A fifth former OSU wrestler is accusing U.S. Rep. Jim Jordan of knowing about sexual abuse by Dr. Richard Strauss when Strauss was a sports doctor for Ohio State University.

"There's no way unless he's got dementia or something that he's got no recollection of what was going on at Ohio State," Mark Coleman told the Wall Street Journal in a story published Friday. "I have nothing but respect for this man, I love this man, but he knew as far as I'm concerned."

Coleman, a former UFC world champion, is now one of five former wrestlers who say that Jordan, an assistant wrestling coach at Ohio State University in the 1980s and 1990s, was aware of allegations of sexual misconduct by Strauss.

The university is currently conducting an investigation into allegations of sexual misconduct and says it has interviewed more than 150 former athletes and witnesses so far.

Jordan, who announced earlier this year that he is considering running for House speaker or minority leader depending on how Republicans fair in the 2018 elections, has strenuously and repeatedly denied knowing about any abuse at the university and said he would have done something were he aware of it. The Urbana Republican's office is currently in the process of setting up an interview with investigators hired by OSU. The lawyers earlier had tried to reach Jordan through a faulty email address.

Coleman had earlier discussed his abuse by Strauss in a video produced by those accusing Strauss of improper conduct. In the video, he discussed receiving a physical from Strauss that involved the doctor touching him inappropriately. "I never had a physical like this before," he said.

But Coleman did not mention Jordan in that video.

Separately, the Associated Press reported that in all, seven former athletes and a former nursing student shared detailed allegations of sexual misconduct dating back to the 1970s against Strauss, who killed himself in 2005 at age 67.

The eight men, including three who didn't want their names made public, say they want to see anyone who ignored concerns about Strauss held accountable and hope to make sure something similar doesn't happen to others.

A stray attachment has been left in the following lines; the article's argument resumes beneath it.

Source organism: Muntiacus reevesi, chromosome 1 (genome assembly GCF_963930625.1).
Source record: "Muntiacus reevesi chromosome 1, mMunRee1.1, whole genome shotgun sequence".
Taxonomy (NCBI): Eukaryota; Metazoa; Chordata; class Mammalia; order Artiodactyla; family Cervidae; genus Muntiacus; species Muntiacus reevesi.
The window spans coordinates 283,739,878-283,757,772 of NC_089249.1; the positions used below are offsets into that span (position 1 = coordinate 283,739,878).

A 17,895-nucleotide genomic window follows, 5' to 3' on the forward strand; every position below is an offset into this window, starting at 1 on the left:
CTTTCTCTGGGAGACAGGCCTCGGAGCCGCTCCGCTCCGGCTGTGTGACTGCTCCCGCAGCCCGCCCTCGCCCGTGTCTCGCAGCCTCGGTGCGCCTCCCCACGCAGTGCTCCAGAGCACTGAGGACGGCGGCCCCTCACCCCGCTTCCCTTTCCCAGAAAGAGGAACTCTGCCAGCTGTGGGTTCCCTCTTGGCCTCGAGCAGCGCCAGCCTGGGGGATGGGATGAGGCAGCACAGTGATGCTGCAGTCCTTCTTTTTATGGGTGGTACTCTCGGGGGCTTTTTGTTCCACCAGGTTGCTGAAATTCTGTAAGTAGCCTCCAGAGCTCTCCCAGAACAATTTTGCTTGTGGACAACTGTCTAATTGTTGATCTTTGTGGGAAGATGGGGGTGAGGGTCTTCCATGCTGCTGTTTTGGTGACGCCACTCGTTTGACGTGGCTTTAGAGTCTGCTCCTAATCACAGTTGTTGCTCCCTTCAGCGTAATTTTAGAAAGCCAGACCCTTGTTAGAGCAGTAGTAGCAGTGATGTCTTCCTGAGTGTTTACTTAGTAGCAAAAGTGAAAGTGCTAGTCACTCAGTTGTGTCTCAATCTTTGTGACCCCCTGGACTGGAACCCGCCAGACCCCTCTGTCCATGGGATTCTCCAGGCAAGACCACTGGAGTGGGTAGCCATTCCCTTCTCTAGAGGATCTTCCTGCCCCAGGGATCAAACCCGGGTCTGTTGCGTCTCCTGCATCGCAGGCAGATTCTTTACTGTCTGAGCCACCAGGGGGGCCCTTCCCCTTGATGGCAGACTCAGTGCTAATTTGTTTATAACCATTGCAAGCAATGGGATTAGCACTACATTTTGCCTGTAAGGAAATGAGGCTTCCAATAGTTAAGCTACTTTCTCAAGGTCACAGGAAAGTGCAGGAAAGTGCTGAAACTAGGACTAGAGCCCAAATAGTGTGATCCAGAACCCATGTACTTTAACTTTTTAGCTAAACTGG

They described how Strauss fondled them during medical exams and ogled naked young men, sometimes showering among athletes multiple times a day for no apparent reason or perching himself on a stool to stare. Some said Strauss groped them barehanded during physicals, had them drop their pants even while examining them for a cough or heartburn, and badgered students to go home with him.

Two of the athletes who spoke to the AP say Strauss wasn't stopped even after they complained — one to a coach and another to a school physician.

Former wrestling team captain Dave Mulvin said he raised concerns in the late 1970s, when Strauss fondled him during an exam that Mulvin abruptly ended, telling the doctor his behavior was "weird." Mulvin said he went to the student health center to finish the exam and complained about Strauss to another doctor, who shrugged it off.

Some athletes saw it as the price of getting medicine or treatment. Nick Nutter, an All-America wrestler in the 1990s, said he constantly did a calculation before deciding whether to see Strauss: "Is this injury bad enough that I'm going to get molested for it?"

Another former Ohio State wrestler echoed other wrestlers' claims Thursday. Shawn Dailey confirmed to The Dispatch he was groped half a dozen times by Strauss while Jordan was the assistant wrestling coach. Dailey told NBC News he was too embarrassed to report the abuse directly to Jordan at the time, but he said Jordan took part in conversations where Strauss' abuse of many other team members came up.

Dailey, questioning Jordan's denials of knowing about the abuse, corroborated the account of another wrestler, Dunyasha Yetts, who said he'd protested to Jordan and head coach Russ Hellickson after Strauss tried to pull down his shorts when Yetts saw the doctor for a thumb injury.

"Dunyasha comes back and tells Jimmy, 'Seriously, why do I have to pull down my pants for a thumb injury?'" Dailey recalled to NBC news. "Jimmy said something to the extent of, 'If he tried that with me, I would kill him.'"

Clarifying his account to The Dispatch, Dailey said he had been close to Jordan while at Ohio State, but that he'd "not maintained regular contact with him" since.

"It's not that I think someone went to Jim and said 'I've been assaulted,' and he ignored it, I think it's that there were warning signs that were missed," Dailey said.

But other former wrestlers expressed skepticism that abuse occurred.

Phil Anglim, who wrestled for the Buckeyes from 1978 to 1981, said he was not aware of any abuse at Ohio State by Strauss.

The era was different and far less politically correct. While they talked — and joked — openly about Strauss' suspected homosexuality, Anglim is skeptical of the prospect that the diminutive Strauss could've assaulted one of the wrestlers if he'd tried.

"This is not Larry Nassar, Michigan State stuff," he said, referring to the former gymnastics coach sentenced to prison for abusing numerous girls and young women.






©2018 The Columbus Dispatch (Columbus, Ohio)

Visit The Columbus Dispatch (Columbus, Ohio) at www.dispatch.com

Distributed by Tribune Content Agency, LLC.